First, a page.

US Vice President Kamala Harris tested positive for COVID-19, her office announced Tuesday.
Harris, 57, received positive rapid and PCR tests, but is exhibiting no symptoms, according to her press secretary Kirsten Allen. She will isolate and work from the vice president’s residence. Allen added that Harris is taking Pfizer’s Paxlovid antiviral pills, which can reduce the risk of becoming severely ill, at the direction of her physicians.
Harris has not been a close contact to either President Biden or first lady Dr. Jill Biden because of their recent travel schedules, the statement said, and will return to the White House once she tests negative. She has been vaccinated and received two booster shots.
Mr. Biden and Harris spoke on the phone Tuesday afternoon, and the president “wanted to check in and make sure she has everything she needs as she quarantines at home,” according to the White House.
The vice president’s positive diagnosis comes more than a month after her husband, second gentleman Doug Emhoff, tested positive for COVID-19.
Several other members of the White House staff, including Harris’s communications director Jamal Simmons and Jill Biden’s press secretary Michael LaRosa, also received positive tests earlier this month, as did top Washington officials including House Speaker Nancy Pelosi, Attorney General Merrick Garland and Commerce Secretary Gina Raimondo.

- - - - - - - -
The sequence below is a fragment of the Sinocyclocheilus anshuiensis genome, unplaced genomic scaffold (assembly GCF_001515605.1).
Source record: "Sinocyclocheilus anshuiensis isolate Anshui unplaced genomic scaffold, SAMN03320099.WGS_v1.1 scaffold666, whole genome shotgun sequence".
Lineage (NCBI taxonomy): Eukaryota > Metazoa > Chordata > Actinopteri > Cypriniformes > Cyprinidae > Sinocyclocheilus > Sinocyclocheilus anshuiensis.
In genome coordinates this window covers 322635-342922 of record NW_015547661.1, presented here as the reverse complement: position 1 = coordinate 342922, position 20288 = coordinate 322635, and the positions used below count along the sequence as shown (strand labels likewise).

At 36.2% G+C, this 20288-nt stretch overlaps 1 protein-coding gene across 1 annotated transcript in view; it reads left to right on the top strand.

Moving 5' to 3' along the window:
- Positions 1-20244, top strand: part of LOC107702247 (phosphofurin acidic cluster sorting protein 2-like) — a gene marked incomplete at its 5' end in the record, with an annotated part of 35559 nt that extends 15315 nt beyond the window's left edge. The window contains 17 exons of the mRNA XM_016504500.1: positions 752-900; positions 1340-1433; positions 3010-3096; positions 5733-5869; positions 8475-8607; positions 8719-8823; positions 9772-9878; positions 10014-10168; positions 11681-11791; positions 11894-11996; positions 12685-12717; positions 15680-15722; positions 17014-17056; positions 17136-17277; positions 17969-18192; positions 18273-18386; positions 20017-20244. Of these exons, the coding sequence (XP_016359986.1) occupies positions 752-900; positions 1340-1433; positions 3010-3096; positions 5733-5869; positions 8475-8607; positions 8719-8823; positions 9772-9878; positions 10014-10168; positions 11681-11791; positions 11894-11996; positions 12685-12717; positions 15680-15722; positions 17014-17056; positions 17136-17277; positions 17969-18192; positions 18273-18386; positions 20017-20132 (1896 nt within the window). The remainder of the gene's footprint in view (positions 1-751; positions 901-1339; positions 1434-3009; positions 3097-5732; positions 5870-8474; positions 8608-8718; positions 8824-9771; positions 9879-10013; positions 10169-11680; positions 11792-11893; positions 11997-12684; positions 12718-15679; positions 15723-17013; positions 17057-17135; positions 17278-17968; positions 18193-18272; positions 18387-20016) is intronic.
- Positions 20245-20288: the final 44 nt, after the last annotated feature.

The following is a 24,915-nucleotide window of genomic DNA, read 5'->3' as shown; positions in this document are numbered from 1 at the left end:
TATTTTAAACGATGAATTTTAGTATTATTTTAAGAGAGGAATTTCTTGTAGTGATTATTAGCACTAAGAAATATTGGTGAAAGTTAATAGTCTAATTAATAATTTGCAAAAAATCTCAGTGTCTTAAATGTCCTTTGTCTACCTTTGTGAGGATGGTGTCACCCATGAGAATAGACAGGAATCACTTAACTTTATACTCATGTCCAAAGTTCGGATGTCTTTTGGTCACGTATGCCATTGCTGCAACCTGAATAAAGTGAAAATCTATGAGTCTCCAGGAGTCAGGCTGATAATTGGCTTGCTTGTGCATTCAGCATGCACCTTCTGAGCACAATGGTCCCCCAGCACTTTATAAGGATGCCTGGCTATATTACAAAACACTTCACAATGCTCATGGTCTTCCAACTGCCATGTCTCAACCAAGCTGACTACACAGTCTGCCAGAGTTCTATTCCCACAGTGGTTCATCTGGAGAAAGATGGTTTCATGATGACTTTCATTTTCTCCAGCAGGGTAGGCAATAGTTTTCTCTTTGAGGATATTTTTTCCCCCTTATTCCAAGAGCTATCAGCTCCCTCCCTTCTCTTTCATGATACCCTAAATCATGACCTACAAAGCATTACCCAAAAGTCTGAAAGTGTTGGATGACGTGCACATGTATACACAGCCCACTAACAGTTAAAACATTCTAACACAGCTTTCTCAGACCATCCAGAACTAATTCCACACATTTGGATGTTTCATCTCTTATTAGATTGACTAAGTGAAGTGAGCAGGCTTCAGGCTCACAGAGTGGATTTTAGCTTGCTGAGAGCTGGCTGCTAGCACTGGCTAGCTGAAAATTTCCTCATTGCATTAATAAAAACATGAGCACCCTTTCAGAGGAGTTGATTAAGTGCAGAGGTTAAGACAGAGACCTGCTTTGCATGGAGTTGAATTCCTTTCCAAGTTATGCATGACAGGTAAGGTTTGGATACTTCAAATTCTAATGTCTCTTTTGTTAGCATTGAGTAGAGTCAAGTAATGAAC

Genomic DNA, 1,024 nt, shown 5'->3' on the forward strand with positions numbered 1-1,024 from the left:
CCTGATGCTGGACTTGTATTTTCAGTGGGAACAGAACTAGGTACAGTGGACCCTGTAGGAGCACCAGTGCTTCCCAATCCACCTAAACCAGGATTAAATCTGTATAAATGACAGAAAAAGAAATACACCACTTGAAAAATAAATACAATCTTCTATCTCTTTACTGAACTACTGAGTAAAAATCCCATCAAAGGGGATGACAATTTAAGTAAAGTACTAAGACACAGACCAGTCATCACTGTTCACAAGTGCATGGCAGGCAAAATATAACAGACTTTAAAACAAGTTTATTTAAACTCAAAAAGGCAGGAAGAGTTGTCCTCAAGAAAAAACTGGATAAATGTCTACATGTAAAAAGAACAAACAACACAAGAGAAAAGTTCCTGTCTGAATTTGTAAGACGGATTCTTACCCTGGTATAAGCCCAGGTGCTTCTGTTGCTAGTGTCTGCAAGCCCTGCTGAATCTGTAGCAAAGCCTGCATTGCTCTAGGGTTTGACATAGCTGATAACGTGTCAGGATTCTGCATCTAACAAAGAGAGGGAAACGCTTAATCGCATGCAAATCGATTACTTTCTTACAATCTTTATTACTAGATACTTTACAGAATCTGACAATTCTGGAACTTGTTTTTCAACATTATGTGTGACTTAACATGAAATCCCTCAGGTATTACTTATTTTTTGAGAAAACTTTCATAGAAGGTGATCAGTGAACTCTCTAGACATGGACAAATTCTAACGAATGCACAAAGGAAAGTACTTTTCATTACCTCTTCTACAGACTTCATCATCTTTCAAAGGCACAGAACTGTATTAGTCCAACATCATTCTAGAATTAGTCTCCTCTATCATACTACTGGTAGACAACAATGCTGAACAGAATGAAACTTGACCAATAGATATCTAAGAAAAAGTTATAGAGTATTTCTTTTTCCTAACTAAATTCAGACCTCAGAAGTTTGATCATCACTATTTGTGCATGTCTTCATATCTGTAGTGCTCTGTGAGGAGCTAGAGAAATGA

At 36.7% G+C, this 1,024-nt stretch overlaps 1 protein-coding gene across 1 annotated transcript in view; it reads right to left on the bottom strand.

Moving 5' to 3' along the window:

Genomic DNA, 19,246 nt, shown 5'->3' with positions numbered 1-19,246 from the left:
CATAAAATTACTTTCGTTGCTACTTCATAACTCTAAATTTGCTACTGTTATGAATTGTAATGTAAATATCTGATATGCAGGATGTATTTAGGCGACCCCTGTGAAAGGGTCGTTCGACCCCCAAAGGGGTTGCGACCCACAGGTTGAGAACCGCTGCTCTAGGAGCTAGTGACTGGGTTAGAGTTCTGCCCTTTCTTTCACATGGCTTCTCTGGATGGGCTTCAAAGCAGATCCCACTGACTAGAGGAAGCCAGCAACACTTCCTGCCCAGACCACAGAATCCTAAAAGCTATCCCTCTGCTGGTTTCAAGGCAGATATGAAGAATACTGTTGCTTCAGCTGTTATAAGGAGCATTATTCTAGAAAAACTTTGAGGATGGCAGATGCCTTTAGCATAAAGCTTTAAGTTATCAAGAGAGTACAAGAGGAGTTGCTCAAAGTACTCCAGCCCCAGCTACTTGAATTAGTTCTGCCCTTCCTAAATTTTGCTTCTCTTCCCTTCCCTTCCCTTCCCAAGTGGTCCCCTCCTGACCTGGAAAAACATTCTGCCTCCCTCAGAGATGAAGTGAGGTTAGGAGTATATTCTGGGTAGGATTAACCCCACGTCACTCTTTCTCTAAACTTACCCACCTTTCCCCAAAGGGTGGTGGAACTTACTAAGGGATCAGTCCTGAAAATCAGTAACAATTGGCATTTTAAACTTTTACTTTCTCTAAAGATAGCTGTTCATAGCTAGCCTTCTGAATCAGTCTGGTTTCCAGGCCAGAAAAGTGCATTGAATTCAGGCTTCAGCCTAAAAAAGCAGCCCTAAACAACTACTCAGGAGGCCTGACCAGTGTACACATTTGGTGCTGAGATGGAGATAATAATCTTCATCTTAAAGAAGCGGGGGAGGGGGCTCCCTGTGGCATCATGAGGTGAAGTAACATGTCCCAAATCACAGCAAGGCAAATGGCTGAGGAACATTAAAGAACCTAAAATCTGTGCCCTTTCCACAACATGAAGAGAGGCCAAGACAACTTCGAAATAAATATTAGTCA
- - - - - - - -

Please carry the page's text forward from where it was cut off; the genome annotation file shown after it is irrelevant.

The vice president was set to meet with Mr. Biden in the Oval Office on Tuesday morning to receive a daily intelligence briefing, though she did not participate in the meeting, her spokesperson said.
A White House official told CBS News that Harris did go to the White House on Tuesday morning and was tested for the coronavirus in her West Wing office as part of her regular routine. Harris then left the White House in her motorcade after receiving a positive test.
She last saw the president on April 18, the day of the White House Easter Egg Roll, after which she departed for California, where she spent the week attending events. Harris returned to Washington on Monday from Los Angeles.
In addition to being first in the presidential line of succession, Harris also plays a crucial role in the 50-50 Senate, casting tie-breaking votes.
“I think if you take a step back and look at the vice president, she is boosted, especially twice,” White House Coronavirus Response Coordinator Dr. Ashish Jha told reporters Tuesday. “We have a very, very contagious variant out there. It is going to be hard to ensure that no one gets COVID in America. That’s not even a policy goal.”
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